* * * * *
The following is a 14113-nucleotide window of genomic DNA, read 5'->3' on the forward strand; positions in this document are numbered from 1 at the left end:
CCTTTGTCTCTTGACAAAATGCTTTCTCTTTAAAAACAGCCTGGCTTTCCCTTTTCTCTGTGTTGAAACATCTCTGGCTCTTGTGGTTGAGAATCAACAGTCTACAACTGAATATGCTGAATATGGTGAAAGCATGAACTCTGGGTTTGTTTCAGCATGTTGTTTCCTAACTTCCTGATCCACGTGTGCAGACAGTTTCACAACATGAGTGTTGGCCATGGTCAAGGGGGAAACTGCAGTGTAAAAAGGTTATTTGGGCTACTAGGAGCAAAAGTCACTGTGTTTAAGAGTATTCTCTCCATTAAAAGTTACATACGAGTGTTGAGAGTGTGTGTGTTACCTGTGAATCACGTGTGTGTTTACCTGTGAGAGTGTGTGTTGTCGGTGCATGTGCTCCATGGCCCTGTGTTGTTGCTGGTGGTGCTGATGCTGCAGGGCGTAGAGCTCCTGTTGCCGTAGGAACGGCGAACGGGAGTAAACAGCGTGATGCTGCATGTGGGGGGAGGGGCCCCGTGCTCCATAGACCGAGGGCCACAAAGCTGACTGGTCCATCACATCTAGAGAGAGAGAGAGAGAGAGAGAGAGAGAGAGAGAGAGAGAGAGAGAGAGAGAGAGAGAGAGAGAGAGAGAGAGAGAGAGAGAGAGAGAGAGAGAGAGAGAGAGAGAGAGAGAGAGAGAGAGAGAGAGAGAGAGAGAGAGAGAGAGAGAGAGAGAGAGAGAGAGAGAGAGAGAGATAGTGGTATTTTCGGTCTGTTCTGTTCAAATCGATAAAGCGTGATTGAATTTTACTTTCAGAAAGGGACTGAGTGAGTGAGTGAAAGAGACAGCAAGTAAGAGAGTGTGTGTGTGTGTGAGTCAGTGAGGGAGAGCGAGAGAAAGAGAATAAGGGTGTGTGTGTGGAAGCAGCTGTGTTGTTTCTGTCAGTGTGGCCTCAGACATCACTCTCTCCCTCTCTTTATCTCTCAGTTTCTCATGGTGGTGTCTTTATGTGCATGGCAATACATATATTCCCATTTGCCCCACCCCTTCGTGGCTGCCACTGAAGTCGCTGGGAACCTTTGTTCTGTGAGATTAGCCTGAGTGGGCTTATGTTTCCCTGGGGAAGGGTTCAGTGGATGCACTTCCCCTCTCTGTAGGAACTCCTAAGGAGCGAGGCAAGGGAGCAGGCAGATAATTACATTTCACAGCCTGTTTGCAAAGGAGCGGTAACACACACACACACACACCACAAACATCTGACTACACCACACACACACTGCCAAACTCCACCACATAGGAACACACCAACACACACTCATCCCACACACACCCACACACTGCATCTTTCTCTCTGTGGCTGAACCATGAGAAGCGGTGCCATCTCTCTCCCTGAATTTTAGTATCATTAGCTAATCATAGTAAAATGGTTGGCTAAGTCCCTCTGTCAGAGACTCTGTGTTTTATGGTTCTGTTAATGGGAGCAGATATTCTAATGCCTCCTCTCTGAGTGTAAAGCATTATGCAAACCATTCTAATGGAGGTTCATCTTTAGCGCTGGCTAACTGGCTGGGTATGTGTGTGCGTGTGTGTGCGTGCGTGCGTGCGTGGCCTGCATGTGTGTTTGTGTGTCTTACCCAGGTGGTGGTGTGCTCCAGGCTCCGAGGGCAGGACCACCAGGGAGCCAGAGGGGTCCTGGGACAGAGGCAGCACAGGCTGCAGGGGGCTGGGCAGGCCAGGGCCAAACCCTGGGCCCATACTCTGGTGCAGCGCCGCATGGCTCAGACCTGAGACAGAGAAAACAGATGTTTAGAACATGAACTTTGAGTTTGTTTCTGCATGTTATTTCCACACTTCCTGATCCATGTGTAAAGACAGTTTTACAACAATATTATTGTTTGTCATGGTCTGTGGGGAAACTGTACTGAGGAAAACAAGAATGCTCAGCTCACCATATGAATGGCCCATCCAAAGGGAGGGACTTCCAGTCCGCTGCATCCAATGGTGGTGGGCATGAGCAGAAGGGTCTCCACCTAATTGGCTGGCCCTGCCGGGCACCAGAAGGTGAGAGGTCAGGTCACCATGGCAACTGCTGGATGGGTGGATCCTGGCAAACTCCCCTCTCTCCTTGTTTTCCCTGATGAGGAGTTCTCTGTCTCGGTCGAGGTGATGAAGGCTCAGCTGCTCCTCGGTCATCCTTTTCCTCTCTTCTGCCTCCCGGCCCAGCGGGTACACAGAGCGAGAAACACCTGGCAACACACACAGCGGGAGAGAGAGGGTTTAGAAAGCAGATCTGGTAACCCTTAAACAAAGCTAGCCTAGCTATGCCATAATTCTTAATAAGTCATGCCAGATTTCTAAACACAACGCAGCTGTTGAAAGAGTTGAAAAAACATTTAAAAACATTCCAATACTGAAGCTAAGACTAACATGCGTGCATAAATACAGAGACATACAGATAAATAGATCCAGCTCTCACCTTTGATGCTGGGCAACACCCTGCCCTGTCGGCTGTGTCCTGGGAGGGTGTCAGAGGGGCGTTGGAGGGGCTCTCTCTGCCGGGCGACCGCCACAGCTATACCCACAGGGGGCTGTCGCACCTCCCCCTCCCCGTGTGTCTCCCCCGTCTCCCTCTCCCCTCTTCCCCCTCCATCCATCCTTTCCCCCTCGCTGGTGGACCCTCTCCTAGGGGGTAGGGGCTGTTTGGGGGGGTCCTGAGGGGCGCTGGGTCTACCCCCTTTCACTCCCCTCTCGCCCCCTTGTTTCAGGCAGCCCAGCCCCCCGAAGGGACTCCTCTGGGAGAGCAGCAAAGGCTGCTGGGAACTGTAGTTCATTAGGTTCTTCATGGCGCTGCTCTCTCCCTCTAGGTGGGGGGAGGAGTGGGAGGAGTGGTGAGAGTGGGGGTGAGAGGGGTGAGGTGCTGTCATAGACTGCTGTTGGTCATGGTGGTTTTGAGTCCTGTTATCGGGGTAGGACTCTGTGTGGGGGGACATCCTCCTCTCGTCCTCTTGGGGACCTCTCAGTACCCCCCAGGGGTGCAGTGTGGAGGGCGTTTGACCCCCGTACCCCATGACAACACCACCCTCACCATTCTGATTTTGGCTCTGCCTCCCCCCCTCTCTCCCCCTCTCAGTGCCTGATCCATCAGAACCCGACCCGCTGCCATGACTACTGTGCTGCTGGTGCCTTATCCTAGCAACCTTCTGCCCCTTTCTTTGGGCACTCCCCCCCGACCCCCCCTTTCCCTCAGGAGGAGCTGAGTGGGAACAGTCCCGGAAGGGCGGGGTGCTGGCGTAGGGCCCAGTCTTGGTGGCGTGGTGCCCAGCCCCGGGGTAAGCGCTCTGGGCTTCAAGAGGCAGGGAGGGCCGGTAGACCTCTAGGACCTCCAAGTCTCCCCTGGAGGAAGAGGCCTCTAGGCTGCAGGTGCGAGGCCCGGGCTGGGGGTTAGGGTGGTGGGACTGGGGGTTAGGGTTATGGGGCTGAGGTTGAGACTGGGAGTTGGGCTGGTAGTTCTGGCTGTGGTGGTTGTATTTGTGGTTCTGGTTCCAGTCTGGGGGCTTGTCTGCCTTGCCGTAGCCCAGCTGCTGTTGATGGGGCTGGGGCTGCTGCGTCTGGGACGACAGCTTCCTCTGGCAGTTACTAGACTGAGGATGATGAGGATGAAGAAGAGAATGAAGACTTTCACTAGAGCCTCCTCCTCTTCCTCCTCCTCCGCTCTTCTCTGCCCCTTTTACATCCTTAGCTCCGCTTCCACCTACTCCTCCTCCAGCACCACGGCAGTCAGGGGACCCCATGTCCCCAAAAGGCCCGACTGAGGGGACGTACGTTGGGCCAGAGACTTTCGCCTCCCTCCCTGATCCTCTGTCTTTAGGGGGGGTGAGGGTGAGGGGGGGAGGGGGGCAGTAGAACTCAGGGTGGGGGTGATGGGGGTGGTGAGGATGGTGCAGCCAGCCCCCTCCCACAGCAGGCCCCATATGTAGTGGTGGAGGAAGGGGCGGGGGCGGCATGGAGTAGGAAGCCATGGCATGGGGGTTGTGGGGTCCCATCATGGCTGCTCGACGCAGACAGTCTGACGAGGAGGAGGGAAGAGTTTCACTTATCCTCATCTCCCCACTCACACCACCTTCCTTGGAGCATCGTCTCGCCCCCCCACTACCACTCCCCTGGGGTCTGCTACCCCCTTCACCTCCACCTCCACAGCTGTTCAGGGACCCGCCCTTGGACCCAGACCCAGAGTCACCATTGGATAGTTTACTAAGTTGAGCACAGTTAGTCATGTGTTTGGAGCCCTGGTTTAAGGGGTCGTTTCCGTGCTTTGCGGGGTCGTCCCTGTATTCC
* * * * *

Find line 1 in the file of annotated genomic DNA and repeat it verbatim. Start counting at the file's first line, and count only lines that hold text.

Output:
The following is a 14113-nucleotide window of genomic DNA, read 5'->3' on the forward strand; positions in this document are numbered from 1 at the left end: